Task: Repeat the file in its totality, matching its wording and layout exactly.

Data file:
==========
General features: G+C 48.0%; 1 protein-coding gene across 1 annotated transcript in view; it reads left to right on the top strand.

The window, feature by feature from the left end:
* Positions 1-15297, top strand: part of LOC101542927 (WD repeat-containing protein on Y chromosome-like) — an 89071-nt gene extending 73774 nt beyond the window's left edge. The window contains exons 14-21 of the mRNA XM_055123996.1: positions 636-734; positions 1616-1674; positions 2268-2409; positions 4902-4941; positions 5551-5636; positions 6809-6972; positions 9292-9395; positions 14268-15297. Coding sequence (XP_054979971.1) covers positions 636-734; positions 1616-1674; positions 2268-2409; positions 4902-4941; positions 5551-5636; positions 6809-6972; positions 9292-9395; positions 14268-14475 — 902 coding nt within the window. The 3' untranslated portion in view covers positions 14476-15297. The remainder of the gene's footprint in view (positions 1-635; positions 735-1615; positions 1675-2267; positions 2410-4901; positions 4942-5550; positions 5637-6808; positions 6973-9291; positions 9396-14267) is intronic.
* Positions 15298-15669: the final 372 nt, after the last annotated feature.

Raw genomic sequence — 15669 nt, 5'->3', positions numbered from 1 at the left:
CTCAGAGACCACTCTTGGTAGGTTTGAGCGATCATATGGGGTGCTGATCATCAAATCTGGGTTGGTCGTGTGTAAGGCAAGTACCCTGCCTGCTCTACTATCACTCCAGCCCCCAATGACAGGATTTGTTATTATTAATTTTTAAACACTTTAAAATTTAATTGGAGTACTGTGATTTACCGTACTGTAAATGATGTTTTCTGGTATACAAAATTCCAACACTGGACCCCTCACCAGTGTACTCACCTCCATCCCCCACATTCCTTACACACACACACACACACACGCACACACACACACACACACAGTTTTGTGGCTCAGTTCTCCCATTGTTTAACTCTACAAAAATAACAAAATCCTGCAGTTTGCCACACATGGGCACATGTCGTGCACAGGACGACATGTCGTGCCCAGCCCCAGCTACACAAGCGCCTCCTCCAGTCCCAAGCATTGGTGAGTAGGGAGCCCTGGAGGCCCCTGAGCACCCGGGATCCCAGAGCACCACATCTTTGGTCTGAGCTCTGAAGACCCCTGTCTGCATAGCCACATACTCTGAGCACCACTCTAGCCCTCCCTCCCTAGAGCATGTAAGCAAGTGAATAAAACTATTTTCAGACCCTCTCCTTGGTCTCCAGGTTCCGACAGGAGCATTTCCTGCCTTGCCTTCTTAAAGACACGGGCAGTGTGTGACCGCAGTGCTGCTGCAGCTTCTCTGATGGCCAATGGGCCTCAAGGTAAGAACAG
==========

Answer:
General features: G+C 48.0%; 1 protein-coding gene across 1 annotated transcript in view; it reads left to right on the top strand.

The window, feature by feature from the left end:
* Positions 1-15297, top strand: part of LOC101542927 (WD repeat-containing protein on Y chromosome-like) — an 89071-nt gene extending 73774 nt beyond the window's left edge. The window contains exons 14-21 of the mRNA XM_055123996.1: positions 636-734; positions 1616-1674; positions 2268-2409; positions 4902-4941; positions 5551-5636; positions 6809-6972; positions 9292-9395; positions 14268-15297. Coding sequence (XP_054979971.1) covers positions 636-734; positions 1616-1674; positions 2268-2409; positions 4902-4941; positions 5551-5636; positions 6809-6972; positions 9292-9395; positions 14268-14475 — 902 coding nt within the window. The 3' untranslated portion in view covers positions 14476-15297. The remainder of the gene's footprint in view (positions 1-635; positions 735-1615; positions 1675-2267; positions 2410-4901; positions 4942-5550; positions 5637-6808; positions 6973-9291; positions 9396-14267) is intronic.
* Positions 15298-15669: the final 372 nt, after the last annotated feature.

Raw genomic sequence — 15669 nt, 5'->3', positions numbered from 1 at the left:
CTCAGAGACCACTCTTGGTAGGTTTGAGCGATCATATGGGGTGCTGATCATCAAATCTGGGTTGGTCGTGTGTAAGGCAAGTACCCTGCCTGCTCTACTATCACTCCAGCCCCCAATGACAGGATTTGTTATTATTAATTTTTAAACACTTTAAAATTTAATTGGAGTACTGTGATTTACCGTACTGTAAATGATGTTTTCTGGTATACAAAATTCCAACACTGGACCCCTCACCAGTGTACTCACCTCCATCCCCCACATTCCTTACACACACACACACACACACGCACACACACACACACACACAGTTTTGTGGCTCAGTTCTCCCATTGTTTAACTCTACAAAAATAACAAAATCCTGCAGTTTGCCACACATGGGCACATGTCGTGCACAGGACGACATGTCGTGCCCAGCCCCAGCTACACAAGCGCCTCCTCCAGTCCCAAGCATTGGTGAGTAGGGAGCCCTGGAGGCCCCTGAGCACCCGGGATCCCAGAGCACCACATCTTTGGTCTGAGCTCTGAAGACCCCTGTCTGCATAGCCACATACTCTGAGCACCACTCTAGCCCTCCCTCCCTAGAGCATGTAAGCAAGTGAATAAAACTATTTTCAGACCCTCTCCTTGGTCTCCAGGTTCCGACAGGAGCATTTCCTGCCTTGCCTTCTTAAAGACACGGGCAGTGTGTGACCGCAGTGCTGCTGCAGCTTCTCTGATGGCCAATGGGCCTCAAGGTAAGAACAG